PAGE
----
Scorsese on Bowie as Pilate

Excerpt from interview with Martin Scorsese, from Dylan Jones, David Bowie: A Life

I’m sitting in my director’s chair and there are some chairs behind me and suddenly I feel a tap on my shoulder and I turn around and there I was face-to-face with the ancient world, a being from the ancient world. I suddenly looked into the face of history. His face was right up close to mine and he was smiling and his hair was done as Pontius Pilate, he was in his toga and his eyes, of course, one was one color and the other another color. It was the most shocking, beautiful thing I had seen. This was the ancient world and it has come alive! He was an alien in the best sense of the word! That’s my fondest memory of him. I was stunned; I couldn’t speak … David? Yes! Let me see the toga. It was fantastic. That’s why I wanted him to stay a little still during the shoot because he became that world. He didn’t have to show his authority by moving, he could just glare and speak, you see.

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How to wear the toga—Quintilian, Institutes of the Orator, 11.3.137-150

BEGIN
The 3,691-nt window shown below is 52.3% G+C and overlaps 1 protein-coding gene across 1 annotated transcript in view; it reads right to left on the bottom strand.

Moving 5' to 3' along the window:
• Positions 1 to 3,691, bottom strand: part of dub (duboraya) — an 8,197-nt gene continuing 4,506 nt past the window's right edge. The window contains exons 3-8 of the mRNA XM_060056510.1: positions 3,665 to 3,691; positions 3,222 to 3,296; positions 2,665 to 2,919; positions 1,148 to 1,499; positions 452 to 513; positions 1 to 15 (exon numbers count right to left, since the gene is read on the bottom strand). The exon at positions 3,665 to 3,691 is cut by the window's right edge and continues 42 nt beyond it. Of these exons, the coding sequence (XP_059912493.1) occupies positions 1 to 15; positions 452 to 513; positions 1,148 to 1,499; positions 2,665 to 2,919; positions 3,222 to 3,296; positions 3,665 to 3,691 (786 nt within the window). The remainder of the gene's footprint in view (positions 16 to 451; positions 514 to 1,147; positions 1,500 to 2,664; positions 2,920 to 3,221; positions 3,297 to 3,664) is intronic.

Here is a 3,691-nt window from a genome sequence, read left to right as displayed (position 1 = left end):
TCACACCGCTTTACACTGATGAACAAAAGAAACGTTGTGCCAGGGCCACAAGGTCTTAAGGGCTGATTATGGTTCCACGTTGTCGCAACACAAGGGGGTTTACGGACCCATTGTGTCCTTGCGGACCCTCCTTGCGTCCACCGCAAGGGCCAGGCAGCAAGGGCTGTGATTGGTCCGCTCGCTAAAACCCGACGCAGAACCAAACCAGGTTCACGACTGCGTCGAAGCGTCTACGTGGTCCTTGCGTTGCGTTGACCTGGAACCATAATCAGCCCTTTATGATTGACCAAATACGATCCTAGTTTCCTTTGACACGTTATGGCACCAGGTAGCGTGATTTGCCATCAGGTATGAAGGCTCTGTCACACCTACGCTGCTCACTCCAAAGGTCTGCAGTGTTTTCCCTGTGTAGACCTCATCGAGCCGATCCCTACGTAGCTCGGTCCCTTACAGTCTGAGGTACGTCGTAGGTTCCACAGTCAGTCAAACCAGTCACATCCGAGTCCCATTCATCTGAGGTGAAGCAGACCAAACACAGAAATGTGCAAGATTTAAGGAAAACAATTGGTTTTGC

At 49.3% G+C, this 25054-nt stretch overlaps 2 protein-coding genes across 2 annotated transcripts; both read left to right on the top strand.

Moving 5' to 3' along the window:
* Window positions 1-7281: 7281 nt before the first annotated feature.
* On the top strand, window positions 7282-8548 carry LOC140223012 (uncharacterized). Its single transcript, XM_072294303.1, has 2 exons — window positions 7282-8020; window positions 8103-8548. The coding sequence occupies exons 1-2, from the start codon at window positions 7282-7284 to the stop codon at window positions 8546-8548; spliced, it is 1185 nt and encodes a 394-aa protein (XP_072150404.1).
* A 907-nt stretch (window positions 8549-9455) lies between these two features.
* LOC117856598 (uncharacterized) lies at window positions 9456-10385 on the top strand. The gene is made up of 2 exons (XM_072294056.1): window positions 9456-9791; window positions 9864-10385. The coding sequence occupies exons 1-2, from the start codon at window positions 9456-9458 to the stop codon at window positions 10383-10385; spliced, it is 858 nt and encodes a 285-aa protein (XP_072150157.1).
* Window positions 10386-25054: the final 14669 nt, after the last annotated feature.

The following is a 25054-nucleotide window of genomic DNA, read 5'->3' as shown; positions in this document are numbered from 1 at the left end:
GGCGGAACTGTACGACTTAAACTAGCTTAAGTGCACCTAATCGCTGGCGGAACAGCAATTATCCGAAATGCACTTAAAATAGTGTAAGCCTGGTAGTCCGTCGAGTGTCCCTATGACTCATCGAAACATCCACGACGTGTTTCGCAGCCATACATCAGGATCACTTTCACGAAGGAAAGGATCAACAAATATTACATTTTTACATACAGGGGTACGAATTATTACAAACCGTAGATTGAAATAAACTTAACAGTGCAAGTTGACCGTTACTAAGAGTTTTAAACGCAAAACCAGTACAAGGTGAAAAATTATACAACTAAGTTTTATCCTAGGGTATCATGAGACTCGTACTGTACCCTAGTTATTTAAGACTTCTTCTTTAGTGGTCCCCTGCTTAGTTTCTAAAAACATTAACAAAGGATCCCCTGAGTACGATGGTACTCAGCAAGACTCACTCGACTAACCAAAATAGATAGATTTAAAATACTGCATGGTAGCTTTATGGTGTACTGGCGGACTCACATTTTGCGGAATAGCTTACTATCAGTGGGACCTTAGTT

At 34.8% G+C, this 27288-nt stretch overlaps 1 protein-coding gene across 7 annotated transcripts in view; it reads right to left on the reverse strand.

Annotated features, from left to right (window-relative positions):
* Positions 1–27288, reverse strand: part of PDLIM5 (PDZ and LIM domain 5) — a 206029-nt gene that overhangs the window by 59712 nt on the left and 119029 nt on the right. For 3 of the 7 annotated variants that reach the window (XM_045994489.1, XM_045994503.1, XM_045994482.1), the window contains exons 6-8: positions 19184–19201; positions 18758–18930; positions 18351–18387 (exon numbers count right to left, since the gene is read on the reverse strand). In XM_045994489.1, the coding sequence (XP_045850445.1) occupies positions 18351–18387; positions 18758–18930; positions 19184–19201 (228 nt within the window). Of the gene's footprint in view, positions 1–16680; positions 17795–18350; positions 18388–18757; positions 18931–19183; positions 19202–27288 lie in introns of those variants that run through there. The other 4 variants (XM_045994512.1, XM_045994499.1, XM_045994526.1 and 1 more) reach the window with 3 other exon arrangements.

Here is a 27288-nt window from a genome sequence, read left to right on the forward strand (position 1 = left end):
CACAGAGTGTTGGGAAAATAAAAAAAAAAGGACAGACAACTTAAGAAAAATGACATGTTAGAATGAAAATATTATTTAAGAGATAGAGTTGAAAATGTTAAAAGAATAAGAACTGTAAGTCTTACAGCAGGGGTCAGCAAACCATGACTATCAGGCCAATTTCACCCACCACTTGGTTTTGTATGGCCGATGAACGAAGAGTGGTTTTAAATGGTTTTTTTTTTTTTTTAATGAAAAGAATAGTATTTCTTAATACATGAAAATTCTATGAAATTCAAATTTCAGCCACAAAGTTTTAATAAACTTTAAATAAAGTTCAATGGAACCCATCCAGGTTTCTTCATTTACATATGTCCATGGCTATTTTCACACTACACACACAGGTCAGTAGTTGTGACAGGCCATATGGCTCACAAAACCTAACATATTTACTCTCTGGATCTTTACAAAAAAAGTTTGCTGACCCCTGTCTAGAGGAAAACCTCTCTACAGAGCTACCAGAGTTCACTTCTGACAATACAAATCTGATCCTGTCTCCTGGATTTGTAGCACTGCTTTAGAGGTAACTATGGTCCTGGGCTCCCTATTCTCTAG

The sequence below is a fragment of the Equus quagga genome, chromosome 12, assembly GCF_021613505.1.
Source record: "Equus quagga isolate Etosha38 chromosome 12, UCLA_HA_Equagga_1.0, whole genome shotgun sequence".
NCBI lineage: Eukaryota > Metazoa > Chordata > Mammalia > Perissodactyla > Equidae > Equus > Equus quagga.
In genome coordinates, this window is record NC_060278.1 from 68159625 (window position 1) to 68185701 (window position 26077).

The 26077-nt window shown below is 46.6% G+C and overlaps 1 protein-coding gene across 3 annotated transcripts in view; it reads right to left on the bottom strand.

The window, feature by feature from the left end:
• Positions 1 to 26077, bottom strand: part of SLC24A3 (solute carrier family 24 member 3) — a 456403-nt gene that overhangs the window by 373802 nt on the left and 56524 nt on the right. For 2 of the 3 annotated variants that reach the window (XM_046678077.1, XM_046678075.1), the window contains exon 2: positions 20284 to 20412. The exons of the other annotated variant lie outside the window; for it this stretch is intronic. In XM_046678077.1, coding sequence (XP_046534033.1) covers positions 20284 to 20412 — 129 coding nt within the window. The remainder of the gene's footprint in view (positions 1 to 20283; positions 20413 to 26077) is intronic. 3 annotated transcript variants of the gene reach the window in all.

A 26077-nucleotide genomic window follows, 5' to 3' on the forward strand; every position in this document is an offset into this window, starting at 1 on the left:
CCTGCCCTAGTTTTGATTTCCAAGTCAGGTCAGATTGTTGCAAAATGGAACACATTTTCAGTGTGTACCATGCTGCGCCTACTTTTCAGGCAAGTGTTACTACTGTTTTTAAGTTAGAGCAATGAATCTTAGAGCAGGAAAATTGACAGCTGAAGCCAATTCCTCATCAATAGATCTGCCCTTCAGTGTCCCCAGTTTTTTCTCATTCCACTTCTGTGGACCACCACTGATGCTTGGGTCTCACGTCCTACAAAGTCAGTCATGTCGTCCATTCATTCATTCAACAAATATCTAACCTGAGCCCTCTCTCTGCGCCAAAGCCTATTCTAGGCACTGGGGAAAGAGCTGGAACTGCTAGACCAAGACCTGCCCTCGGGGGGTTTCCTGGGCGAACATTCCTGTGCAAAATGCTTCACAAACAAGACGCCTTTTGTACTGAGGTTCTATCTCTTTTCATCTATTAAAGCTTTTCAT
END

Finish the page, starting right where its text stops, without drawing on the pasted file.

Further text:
137 With regard to dress, there is no special garb peculiar to the orator, but his dress comes more under the public eye than that of other men. It should, therefore, be distinguished and manly, as, indeed, it ought to be with all men of position. For  p319 excessive care with regard to the cut of the toga,121 the style of the shoes, or the arrangement of the hair, is just as reprehensible as excessive carelessness. There are also details of dress which are altered to some extent by successive changes in fashion. The ancients, for example, wore no folds, and their successors wore them very short. 138 Consequently it follows that in view of the fact that their arms were, like those of the Greeks, covered by the garment, they must have employed a different form of gesture in the exordium from that which is now in use. However, I am speaking of our own day. The speaker who has not the right to wear the broad stripe,122 will wear his girdle in such a way that the front edges of the tunic fall a little below his knees, while the edges in rear reach to the middle of his hams. For only women draw them lower and only centurions higher. 139 If we wear the purple stripe, it requires but little care to see that it falls becomingly; negligence in this respect sometimes excites criticism. Among those who wear the broad stripe, it is the fashion to let it hang somewhat lower than in garments that are retained by the girdle. The toga itself should, in my opinion, be round, and cut to fit, otherwise there are a number of ways in which it may be unshapely. Its front edge should by preference reach to the middle of the shin, while the back should be higher in proportion as the girdle is higher  p321 behind than in front. 140 The fold is most becoming, if it fall to a point a little above the lower edge of the tunic, and should certainly never fall below it. The other fold which passes obliquely like a belt under the right shoulder and over the left, should neither be too tight nor too loose. The portion of the toga which is last to be arranged should fall rather low, since it will sit better thus and be kept in its place. A portion of the tunic also should be drawn back in order that it may not fall over the arm when we are pleading, and the fold should be thrown over the shoulder, while it will not be unbecoming if the edge be turned back. 141 On the other hand, we should not cover the shoulder and the whole of the throat, otherwise our dress will be unduly narrowed and will lose the impressive effect produced by breadth at the chest. The left arm should only be raised so far as to form a right angle at the elbow, while the edge of the toga should fall in equal lengths on either side. 142 The hand should not be overloaded with rings, which should under no circumstances encroach upon the middle joint of the finger. The most becoming attitude for the hand is produced by raising the thumb and slightly curving the fingers, only it is occupied with holding manuscript. But we should not go out of our way to carry the latter, for it suggests an acknowledgment that we do not trust our memory, and is a hindrance to a number of gestures. 143 The ancients used to let the toga fall to the heels, as the Greeks are in the habit of doing with the cloak: Plotius and Nigidius123both recommend this in the books which they wrote about gesture as practised in their own day. I am consequently all the more  p323 surprised at the view expressed by so learned a man as Plinius Secundus, especially since it occurs in a book which carries minute research almost to excess:124 for he asserts that Cicero was in the habit of wearing his toga in such a fashion to conceal his varicose veins, despite the fact that this fashion is to be seen in the statues of persons who lived after Cicero’s day.c 144 As regards the short cloak, bandages used to protect the legs, mufflers and coverings for the ears, nothing short of ill-health can excuse their use.